Paper No. 3
Presentation Time: 8:30 AM


SANTI, Paul, Department of Geology & Geological Engineering, Colorado School of Mines, Golden, CO 80401 and DEGRAFF, Jerome V., USDA Forest Service, 1600 Tollhouse Rd, Clovis, CA 93611,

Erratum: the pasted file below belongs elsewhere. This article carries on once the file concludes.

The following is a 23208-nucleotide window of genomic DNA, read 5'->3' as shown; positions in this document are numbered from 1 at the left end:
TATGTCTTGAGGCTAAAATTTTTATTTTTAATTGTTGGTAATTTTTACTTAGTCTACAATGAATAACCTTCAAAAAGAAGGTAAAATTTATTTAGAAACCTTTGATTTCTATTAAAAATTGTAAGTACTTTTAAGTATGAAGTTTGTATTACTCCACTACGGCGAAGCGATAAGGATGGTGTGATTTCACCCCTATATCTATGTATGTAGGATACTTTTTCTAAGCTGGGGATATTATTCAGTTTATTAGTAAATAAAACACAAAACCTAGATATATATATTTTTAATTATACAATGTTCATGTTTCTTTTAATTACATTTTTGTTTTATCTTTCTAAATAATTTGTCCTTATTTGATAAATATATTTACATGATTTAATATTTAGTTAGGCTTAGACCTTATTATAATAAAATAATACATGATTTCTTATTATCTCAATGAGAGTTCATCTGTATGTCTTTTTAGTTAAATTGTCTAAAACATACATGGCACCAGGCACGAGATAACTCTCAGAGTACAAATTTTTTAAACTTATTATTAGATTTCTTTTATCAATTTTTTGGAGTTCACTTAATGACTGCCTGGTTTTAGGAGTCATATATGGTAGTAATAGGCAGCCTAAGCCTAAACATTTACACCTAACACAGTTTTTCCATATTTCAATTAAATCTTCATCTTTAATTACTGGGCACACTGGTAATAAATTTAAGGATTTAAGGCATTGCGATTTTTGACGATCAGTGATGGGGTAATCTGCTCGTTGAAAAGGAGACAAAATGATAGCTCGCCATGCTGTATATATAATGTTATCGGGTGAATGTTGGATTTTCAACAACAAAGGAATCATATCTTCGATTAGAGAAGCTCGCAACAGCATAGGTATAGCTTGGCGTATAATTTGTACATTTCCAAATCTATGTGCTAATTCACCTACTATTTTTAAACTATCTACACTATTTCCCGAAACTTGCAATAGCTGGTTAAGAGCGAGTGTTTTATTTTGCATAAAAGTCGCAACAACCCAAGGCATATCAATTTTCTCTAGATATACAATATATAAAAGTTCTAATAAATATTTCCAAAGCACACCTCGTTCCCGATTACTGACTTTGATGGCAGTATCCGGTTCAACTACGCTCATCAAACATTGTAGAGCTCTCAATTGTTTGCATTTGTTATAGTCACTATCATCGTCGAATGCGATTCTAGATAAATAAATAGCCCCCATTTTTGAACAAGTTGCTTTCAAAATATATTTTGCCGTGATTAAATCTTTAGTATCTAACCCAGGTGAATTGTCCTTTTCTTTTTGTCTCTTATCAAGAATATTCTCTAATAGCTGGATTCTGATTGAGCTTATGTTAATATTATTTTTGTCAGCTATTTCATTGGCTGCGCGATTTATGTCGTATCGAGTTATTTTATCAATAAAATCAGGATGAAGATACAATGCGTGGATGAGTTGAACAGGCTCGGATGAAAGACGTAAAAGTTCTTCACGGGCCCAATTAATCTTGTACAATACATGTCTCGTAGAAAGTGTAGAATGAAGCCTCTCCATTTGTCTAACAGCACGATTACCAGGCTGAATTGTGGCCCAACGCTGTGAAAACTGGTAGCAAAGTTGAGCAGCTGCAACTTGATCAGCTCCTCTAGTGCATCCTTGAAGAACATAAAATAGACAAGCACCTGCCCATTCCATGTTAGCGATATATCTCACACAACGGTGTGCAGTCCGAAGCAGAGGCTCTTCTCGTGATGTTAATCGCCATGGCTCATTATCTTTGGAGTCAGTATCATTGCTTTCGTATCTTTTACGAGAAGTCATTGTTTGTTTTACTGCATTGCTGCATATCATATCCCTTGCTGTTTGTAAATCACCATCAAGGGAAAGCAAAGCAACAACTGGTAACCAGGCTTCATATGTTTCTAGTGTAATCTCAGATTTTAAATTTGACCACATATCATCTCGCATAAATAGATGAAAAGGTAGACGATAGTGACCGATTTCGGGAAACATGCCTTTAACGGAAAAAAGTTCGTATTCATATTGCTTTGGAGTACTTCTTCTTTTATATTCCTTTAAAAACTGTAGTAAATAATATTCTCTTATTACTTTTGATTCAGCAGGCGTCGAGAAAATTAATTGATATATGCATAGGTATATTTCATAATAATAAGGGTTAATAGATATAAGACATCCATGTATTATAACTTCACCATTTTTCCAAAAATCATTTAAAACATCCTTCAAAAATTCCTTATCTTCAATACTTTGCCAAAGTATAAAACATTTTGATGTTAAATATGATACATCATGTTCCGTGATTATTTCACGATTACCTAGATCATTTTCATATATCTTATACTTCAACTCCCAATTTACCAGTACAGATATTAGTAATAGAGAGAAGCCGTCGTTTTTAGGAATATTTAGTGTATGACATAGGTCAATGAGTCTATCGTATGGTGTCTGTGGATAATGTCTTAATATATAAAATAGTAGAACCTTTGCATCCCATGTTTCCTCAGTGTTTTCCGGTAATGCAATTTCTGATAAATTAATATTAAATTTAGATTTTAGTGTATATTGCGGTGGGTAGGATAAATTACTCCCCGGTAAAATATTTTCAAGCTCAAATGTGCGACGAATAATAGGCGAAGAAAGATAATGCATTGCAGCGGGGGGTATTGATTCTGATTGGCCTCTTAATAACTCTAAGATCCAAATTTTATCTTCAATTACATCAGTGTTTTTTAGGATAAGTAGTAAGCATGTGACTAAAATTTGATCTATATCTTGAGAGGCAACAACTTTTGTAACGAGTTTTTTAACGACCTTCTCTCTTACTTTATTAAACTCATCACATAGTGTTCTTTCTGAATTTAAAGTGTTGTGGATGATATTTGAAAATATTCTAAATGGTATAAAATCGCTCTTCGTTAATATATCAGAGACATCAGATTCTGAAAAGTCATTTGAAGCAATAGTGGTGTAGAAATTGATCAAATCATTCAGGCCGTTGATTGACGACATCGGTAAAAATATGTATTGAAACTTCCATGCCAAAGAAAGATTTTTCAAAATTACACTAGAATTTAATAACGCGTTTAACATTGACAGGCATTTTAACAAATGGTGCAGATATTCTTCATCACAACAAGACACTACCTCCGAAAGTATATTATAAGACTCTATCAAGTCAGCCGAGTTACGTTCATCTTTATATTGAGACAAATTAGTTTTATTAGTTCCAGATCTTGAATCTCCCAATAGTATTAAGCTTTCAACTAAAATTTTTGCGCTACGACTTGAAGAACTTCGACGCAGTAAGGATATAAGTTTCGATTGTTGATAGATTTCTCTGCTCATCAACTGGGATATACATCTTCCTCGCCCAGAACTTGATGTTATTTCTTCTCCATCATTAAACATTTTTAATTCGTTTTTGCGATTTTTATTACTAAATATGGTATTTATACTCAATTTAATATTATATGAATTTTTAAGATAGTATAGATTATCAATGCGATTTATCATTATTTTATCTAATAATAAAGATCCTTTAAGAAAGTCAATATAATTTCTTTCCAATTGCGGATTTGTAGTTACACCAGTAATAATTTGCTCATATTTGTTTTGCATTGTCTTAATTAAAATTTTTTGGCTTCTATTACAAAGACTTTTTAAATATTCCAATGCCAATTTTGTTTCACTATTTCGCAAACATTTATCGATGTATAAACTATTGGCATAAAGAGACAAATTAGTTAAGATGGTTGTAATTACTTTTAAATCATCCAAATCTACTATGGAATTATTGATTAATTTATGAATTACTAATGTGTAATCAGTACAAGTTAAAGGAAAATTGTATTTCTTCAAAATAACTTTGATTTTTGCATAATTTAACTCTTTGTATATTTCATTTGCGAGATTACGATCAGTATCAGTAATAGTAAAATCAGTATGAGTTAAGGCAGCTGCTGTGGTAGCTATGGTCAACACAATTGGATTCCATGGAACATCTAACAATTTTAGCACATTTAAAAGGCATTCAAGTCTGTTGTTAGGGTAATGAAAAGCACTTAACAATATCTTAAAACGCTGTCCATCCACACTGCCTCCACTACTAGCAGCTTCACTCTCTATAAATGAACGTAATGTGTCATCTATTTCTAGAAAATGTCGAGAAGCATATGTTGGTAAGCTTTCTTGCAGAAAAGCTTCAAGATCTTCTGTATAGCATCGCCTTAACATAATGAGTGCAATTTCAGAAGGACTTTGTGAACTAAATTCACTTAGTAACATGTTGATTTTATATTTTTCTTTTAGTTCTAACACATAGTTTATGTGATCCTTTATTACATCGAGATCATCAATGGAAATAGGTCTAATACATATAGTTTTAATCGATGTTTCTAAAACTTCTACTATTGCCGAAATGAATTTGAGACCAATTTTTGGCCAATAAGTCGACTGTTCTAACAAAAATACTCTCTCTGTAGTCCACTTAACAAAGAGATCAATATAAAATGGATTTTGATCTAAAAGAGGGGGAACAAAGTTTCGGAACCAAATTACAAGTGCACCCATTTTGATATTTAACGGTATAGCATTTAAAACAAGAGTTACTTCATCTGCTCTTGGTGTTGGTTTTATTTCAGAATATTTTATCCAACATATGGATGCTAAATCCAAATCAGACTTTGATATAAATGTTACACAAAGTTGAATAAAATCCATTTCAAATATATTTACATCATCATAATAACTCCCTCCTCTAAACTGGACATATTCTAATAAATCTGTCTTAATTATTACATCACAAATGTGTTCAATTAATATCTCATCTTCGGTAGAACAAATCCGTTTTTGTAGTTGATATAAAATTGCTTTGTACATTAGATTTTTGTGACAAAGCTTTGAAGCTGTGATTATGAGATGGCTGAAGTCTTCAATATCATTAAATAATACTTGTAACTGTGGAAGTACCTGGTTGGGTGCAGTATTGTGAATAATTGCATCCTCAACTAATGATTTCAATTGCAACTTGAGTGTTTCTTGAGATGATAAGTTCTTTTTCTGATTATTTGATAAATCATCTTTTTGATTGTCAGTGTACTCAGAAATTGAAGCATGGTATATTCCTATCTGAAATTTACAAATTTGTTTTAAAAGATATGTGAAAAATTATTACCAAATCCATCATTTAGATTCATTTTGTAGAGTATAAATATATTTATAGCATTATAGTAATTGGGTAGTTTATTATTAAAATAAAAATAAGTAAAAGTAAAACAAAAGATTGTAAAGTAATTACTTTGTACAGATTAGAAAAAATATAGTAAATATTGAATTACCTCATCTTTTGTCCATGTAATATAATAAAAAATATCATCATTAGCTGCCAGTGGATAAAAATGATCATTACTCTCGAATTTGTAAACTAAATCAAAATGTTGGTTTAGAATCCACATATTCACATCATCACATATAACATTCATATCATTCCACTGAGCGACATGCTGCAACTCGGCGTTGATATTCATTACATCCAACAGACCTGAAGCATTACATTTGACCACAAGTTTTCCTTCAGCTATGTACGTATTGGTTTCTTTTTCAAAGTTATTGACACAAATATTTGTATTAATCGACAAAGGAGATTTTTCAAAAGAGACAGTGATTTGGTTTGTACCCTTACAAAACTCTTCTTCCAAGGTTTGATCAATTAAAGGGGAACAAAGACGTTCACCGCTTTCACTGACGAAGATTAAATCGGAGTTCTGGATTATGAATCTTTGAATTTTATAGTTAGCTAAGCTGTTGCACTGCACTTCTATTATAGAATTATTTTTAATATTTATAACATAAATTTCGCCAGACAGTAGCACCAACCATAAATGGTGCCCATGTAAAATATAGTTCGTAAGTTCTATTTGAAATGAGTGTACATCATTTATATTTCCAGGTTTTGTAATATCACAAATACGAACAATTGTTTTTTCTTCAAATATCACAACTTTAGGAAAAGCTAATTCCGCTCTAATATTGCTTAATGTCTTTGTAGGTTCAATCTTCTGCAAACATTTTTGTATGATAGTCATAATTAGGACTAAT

Wildfires impart drastic, temporary changes on the landscape that enhance debris-flow potential. Some of these include increased erosive capacity due to shallow root loss and removal of protective litter and duff, increased runoff accompanied by decreased interception and infiltration, and enhanced sediment supply and accumulation. As vegetation recovers, soil properties return to normal, and excess loose sediment is flushed through the system, the landscape returns to pre-fire conditions. These changes are measurable, to some degree, by factors related to debris-flow occurrence. First, research has demonstrated that debris flows have higher volumes after wildfire, when controlled for variables such as basin area, and the return to pre-fire volumes typically takes 1-3 years. Threshold rainfall amounts to initiate debris flows are lower following wildfire, and the limited data available shows recovery towards pre-fire thresholds after 1-2 growing seasons, although data for longer recovery times is sparse. Finally, there is a wealth of data on secondary parameters that relate to debris-flow occurrence, including root strength loss and recovery, changes in water infiltration rates and shallow soil storage capacity, soil loss measurements (which can be considered a surrogate for soil accumulation as source material for debris flows), and measurements of changes in percentage of bare soil exposed. The recovery times indicated by these methods can be compared to recovery times estimated by other research, and differences in these values can be shown to relate to differences in the type of landscape change under consideration.